Symbolism of the Ring in JRR Tolkien’s The Lord of the Rings Symbolism of the Ring: The Embodiment of Evil “One Ring to rule them all, One Ring to find them, One Ring to bring them all and in the Darkness bind them” (1 LotR II,2 The Council of Elrond) One of the masters of British Literature, John Ronald Reuel Tolkien has the unique ability to create a fantasy world in which exists a nearly endless supply of parallelisms to reality. By mastering his own world and his own language and becoming one with his fantasy, Tolkien is able to create wonderful symbolism and meaning out of what would otherwise be considered nonsense. Thus, when one decides to study The Ruling Ring, or The One Ring, in Tolkiens trilogy “Lord of the Rings”, one must not simply perform an examination of the ring itself, but rather a complex analysis of the events which take place from the time of the rings creation until the time of its destruction. Concurrently, to develop a more complete understanding of the symbolic nature of the ring, one must first develop a symbolic understanding of the characters and events that are relevant to the story. This essay begins with a brief background of Tolkiens life, followed by a thorough history of the “One Ring” including its creation, its symbolic significance, its effect on mortals, and its eventual destruction. Also, this essay will compare Tolkiens Ring to the Rhinegold Ring of Norse mythology, and will also show how many of the characters in the trilogy lend themselves to Christ-figure status.
By examining the Ring from these perspectives, a clearer understanding of its symbolic significance will be reached. John Ronald Reuel Tolkien, an English scholar and storyteller, became fascinated by language at an early age during his schooling at, particularly the languages of Northern Europe, both ancient and modern. This affinity for language did not only lead to his profession, but also his private hobby, the invention of languages. He was also drawn to the entire “Northern tradition”, which inspired him to study its myths and sagas thoroughly. His broad knowledge eventually led to the development of his opinions about Myth, its relation to language, and the importance of stories.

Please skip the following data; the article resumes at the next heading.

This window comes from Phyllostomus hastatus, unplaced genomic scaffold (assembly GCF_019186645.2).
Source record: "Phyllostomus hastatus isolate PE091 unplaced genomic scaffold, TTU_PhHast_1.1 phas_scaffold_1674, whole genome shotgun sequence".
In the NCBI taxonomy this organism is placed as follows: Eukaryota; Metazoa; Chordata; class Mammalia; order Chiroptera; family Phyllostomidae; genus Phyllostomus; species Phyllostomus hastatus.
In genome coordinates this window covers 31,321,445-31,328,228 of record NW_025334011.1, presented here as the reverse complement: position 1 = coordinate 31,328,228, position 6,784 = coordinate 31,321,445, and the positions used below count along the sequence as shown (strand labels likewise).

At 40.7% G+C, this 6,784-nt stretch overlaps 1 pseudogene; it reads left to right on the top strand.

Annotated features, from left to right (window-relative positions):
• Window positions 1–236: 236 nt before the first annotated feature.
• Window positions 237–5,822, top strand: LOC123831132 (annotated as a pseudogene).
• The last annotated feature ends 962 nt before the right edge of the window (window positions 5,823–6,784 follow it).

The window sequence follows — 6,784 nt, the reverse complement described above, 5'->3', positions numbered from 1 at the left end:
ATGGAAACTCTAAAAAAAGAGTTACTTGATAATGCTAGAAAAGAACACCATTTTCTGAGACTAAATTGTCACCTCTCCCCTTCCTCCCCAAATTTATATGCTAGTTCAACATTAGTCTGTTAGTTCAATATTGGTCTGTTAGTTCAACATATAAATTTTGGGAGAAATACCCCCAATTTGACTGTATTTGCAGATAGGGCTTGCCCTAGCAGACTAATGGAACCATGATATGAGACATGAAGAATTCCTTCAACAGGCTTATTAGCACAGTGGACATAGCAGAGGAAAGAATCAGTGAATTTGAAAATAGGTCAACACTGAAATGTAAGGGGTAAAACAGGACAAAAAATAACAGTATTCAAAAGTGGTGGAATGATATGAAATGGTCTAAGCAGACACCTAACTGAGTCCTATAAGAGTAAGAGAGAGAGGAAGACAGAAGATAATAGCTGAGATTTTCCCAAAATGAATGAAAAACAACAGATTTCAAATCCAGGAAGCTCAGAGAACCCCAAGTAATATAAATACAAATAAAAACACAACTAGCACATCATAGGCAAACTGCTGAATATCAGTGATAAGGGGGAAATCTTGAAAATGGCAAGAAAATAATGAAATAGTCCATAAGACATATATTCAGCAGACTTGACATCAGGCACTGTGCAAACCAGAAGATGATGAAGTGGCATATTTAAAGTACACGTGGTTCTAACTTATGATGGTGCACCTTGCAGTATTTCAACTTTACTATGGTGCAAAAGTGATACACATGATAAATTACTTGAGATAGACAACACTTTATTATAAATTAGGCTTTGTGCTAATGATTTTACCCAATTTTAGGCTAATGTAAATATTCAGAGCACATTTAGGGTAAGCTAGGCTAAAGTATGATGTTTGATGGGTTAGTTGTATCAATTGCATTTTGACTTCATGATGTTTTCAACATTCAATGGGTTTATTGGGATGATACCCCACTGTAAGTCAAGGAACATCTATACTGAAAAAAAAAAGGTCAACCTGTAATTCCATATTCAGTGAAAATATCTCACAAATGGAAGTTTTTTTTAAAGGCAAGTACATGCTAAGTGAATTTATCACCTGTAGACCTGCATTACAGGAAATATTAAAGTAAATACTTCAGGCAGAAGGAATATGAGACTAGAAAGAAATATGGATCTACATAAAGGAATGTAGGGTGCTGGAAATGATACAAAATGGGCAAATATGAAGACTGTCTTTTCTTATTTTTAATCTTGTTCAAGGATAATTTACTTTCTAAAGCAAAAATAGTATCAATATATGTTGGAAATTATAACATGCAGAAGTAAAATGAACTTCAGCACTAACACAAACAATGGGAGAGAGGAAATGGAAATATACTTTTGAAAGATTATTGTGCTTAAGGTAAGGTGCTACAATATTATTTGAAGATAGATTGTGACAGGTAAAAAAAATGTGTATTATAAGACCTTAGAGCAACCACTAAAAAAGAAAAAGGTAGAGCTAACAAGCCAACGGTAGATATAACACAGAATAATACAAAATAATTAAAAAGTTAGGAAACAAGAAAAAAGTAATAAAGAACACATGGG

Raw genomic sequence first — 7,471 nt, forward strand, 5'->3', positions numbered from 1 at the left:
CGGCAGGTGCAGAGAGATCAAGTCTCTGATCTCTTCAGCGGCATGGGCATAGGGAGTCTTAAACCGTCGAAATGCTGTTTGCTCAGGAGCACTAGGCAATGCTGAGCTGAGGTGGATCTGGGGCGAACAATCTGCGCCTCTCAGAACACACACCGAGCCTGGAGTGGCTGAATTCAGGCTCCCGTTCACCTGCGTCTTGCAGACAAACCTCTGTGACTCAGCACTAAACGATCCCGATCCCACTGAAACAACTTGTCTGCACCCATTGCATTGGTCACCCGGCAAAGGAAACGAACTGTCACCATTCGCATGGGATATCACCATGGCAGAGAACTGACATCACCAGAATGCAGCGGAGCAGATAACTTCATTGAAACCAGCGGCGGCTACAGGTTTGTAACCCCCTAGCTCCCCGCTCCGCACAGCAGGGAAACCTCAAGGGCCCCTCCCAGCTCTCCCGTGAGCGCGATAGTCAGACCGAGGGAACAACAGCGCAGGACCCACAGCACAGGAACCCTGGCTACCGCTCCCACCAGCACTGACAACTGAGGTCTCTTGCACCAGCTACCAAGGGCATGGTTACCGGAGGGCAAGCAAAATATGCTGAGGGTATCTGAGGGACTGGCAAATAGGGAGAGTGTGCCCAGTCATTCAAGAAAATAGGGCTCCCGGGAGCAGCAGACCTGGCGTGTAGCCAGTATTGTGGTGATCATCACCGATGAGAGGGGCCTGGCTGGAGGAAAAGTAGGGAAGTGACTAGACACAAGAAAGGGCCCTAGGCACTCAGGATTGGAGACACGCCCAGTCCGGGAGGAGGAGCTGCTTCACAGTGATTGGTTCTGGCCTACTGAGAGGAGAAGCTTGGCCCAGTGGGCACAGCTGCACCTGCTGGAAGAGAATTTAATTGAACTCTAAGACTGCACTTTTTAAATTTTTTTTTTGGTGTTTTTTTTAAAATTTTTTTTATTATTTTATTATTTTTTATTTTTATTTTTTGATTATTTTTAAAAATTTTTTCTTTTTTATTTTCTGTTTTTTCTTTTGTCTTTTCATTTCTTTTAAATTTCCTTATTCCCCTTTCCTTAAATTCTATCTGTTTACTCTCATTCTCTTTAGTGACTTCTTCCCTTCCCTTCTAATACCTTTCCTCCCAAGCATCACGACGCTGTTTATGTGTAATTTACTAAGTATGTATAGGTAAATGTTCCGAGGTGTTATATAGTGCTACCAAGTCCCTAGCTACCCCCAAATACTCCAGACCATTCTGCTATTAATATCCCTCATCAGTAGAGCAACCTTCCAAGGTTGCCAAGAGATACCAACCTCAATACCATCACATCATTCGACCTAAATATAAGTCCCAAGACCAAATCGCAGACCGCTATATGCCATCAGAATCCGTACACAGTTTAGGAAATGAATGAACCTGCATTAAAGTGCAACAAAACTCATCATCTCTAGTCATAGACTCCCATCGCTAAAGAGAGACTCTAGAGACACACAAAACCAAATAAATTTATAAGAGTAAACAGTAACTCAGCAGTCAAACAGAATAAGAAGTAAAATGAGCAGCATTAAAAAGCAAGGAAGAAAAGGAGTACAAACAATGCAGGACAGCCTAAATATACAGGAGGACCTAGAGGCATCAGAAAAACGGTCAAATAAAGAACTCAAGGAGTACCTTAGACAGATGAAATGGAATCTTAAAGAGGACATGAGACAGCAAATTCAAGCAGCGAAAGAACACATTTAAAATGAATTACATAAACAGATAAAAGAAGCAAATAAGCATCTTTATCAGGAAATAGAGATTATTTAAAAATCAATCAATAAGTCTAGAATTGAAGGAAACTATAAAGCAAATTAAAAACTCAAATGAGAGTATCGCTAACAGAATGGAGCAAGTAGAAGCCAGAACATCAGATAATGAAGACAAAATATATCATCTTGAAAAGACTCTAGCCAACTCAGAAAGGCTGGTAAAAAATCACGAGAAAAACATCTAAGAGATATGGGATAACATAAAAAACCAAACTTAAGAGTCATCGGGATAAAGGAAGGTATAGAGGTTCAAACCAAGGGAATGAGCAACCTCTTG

All these various perspectives: language, the heroic tradition, and Myth, as well as deeply-held beliefs in Catholic Christianity work together in all of his works, including The Lord of the Rings (LotR). The creation of the “One Ring” or the “Ring of Sauron” goes back to the years following the fall of Morgoth. At this time, Sauron established his desire to bring the Elves, and indeed all the people of Middle-Earth, under his control. It was his opinion that Manw and the Valar had abandoned Middle-Earth after the fall of Morgoth. In order to bring the Elves under his control, Sauron persuaded them that his intentions were good, and that he wanted Middle-Earth to return from the darkness it was in.
Eventually the elves sided with Sauron, and created the Rings of Power under his guidance. Following the creation of these rings, Sauron created the One Ring in secret, so that he would be able to control the other rings and consequently control the Elves. The creation of the Ring, and the essence of its power is revealed in the following passage. “and their power was bound up with it, to be subject wholly to it and to last only as long as it too should last. And much of the strength and will of Sauron passed into that One Ring; for the power of the Elven Rings was very great, and that which should govern them must be a thing of surpassing potency; and Sauron forged it in the Mountain of Fire in the Land of Shadow. And while he wore the One Ring he could perceive all the things that were done by means of the lesser rings, and he could see and govern the very thoughts of those that wore them.” (from The Silmarillion, Of the Rings of Power and the Third Age) The power of the One is recognized by the Elves as soon as Sauron puts the Ring on his finger.